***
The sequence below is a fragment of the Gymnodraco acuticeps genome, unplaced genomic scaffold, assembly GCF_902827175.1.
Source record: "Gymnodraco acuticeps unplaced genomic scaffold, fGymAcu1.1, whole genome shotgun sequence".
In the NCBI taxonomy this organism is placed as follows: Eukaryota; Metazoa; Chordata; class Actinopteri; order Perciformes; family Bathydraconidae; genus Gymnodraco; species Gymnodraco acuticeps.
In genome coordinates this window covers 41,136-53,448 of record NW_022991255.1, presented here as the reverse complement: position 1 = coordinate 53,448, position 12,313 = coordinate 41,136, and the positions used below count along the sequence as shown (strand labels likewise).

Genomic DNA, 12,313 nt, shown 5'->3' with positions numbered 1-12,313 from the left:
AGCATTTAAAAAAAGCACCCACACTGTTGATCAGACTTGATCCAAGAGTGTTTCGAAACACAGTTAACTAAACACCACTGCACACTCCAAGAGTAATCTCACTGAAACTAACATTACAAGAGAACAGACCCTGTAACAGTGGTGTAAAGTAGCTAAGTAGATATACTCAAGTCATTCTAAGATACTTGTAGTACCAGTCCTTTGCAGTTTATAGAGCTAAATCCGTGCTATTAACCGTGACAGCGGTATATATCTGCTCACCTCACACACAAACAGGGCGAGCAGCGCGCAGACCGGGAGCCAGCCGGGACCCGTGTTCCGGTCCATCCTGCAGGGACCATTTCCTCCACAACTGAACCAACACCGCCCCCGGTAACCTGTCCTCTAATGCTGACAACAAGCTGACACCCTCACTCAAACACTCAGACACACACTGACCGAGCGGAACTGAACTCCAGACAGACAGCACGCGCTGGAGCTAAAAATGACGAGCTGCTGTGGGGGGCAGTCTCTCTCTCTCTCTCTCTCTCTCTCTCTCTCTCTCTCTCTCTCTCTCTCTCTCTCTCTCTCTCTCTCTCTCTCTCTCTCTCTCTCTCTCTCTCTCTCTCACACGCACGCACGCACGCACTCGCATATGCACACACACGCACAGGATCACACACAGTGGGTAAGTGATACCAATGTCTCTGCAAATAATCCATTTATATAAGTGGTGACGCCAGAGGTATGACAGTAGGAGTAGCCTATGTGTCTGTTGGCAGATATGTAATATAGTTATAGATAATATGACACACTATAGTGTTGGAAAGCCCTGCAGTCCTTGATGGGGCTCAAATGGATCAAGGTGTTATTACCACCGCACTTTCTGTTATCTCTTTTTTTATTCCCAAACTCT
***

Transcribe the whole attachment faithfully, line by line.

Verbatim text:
The sequence below is a fragment of the Gymnodraco acuticeps genome, unplaced genomic scaffold, assembly GCF_902827175.1.
Source record: "Gymnodraco acuticeps unplaced genomic scaffold, fGymAcu1.1, whole genome shotgun sequence".
In the NCBI taxonomy this organism is placed as follows: Eukaryota; Metazoa; Chordata; class Actinopteri; order Perciformes; family Bathydraconidae; genus Gymnodraco; species Gymnodraco acuticeps.
In genome coordinates this window covers 41,136-53,448 of record NW_022991255.1, presented here as the reverse complement: position 1 = coordinate 53,448, position 12,313 = coordinate 41,136, and the positions used below count along the sequence as shown (strand labels likewise).

Genomic DNA, 12,313 nt, shown 5'->3' with positions numbered 1-12,313 from the left:
AGCATTTAAAAAAAGCACCCACACTGTTGATCAGACTTGATCCAAGAGTGTTTCGAAACACAGTTAACTAAACACCACTGCACACTCCAAGAGTAATCTCACTGAAACTAACATTACAAGAGAACAGACCCTGTAACAGTGGTGTAAAGTAGCTAAGTAGATATACTCAAGTCATTCTAAGATACTTGTAGTACCAGTCCTTTGCAGTTTATAGAGCTAAATCCGTGCTATTAACCGTGACAGCGGTATATATCTGCTCACCTCACACACAAACAGGGCGAGCAGCGCGCAGACCGGGAGCCAGCCGGGACCCGTGTTCCGGTCCATCCTGCAGGGACCATTTCCTCCACAACTGAACCAACACCGCCCCCGGTAACCTGTCCTCTAATGCTGACAACAAGCTGACACCCTCACTCAAACACTCAGACACACACTGACCGAGCGGAACTGAACTCCAGACAGACAGCACGCGCTGGAGCTAAAAATGACGAGCTGCTGTGGGGGGCAGTCTCTCTCTCTCTCTCTCTCTCTCTCTCTCTCTCTCTCTCTCTCTCTCTCTCTCTCTCTCTCTCTCTCTCTCTCTCTCTCTCTCTCTCTCTCTCTCTCTCACACGCACGCACGCACGCACTCGCATATGCACACACACGCACAGGATCACACACAGTGGGTAAGTGATACCAATGTCTCTGCAAATAATCCATTTATATAAGTGGTGACGCCAGAGGTATGACAGTAGGAGTAGCCTATGTGTCTGTTGGCAGATATGTAATATAGTTATAGATAATATGACACACTATAGTGTTGGAAAGCCCTGCAGTCCTTGATGGGGCTCAAATGGATCAAGGTGTTATTACCACCGCACTTTCTGTTATCTCTTTTTTTATTCCCAAACTCT